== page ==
When it comes to proper management of alcohol and drug addiction, nutrition will always play a very significant role in the whole process. If you have been with us for a while now you must have read our postings concerning the post-acute withdrawal symptoms and how well they can be managed as a means of keeping the scourge of addiction to manageable levels. This is what we want to progress on while concentrating on the good nutrition and diet for a recovering person (addict). When considering nutrition, three things come to mind almost immediately and that is to say that there must be three well-balanced meals daily, at least three nutritious snacks daily and of course ensuring that there is no sugar and caffeine in our menu. Doctor Dalal Akoury a veteran addiction expert is very much concerned with what is going round in our societies today. She says that we are living in a very stressful society where everybody is running up and down because of the magnitude of stressful lives that they live. Because of this, this topic has become very necessary and doctor Akoury is not missing her words, she says that hunger produces stress.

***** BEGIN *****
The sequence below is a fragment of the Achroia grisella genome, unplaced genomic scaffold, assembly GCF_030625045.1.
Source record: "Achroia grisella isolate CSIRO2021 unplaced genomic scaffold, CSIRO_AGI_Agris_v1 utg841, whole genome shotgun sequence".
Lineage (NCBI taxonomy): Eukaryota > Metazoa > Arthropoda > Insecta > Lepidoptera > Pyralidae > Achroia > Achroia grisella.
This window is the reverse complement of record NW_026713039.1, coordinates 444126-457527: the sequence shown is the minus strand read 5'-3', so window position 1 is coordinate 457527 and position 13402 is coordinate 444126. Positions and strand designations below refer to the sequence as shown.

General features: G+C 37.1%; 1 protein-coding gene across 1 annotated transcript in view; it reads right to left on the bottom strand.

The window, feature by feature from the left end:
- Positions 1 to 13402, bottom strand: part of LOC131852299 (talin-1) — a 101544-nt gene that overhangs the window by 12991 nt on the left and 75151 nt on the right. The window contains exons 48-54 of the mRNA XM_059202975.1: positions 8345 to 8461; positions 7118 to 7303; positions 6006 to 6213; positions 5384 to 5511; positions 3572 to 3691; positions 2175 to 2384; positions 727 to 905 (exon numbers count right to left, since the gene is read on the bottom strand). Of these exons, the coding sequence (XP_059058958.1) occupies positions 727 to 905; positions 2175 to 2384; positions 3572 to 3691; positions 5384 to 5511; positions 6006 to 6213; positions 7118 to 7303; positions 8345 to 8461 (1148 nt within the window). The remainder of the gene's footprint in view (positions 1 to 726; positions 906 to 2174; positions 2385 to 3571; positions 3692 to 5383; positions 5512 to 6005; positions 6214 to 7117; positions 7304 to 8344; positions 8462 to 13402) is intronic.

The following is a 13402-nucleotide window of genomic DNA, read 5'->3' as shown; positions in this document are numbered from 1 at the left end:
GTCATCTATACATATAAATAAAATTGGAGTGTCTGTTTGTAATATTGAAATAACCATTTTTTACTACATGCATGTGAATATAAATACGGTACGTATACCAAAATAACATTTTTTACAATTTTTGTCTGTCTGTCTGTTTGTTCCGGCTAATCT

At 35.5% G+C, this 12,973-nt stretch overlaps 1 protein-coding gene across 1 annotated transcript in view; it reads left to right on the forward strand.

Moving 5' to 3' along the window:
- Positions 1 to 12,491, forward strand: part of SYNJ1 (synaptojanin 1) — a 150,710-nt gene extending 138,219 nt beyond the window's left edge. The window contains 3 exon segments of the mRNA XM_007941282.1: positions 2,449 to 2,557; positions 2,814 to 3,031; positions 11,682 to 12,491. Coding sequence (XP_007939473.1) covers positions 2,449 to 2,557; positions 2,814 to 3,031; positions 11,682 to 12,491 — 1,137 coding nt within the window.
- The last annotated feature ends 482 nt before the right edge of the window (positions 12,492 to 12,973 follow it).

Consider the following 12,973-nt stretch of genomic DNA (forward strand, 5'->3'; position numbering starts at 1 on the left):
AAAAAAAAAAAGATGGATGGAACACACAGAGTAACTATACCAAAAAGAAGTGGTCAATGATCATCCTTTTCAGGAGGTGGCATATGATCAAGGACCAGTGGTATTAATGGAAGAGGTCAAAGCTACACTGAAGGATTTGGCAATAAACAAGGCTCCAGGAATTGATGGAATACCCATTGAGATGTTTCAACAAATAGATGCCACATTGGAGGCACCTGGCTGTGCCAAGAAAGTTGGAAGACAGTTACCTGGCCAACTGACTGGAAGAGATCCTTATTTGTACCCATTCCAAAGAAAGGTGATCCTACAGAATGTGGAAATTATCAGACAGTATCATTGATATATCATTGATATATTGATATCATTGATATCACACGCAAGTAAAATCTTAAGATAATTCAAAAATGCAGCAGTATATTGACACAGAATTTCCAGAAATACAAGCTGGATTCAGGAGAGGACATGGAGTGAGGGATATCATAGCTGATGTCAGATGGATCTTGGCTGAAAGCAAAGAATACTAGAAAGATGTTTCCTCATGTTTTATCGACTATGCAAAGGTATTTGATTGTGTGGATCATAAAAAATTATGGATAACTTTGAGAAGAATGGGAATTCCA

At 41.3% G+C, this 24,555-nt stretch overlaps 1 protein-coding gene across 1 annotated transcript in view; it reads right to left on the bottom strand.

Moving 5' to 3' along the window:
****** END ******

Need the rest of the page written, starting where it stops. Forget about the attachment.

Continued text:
I hope we are in agreement with you on that and so we must collectively and individually to seek for solutions to contain hunger and bring stress to manageable. From her many years of experience, doctor Akoury is advising that in order to live a healthy life based on good nutrition, the following will be very necessary:
- Try to plan your eating schedule so that you do not skip meals and so that you can have periodic nutritious snacks
- Do not eat candy, donuts, soft drinks, potato chips, or other high calorie, low nutrient foods
- You should specifically avoid foods that produce stress such as concentrated sweets and caffeine. Both of these produce the same kind of chemical reaction in your body as being frightened or overly excited.
- Concentrated sweets such as candy, jelly, syrup, and sugar-sweetened soft drinks will give you a quick “pick-up,” but you will experience a let-down about an hour later accompanied by nervousness and irritability.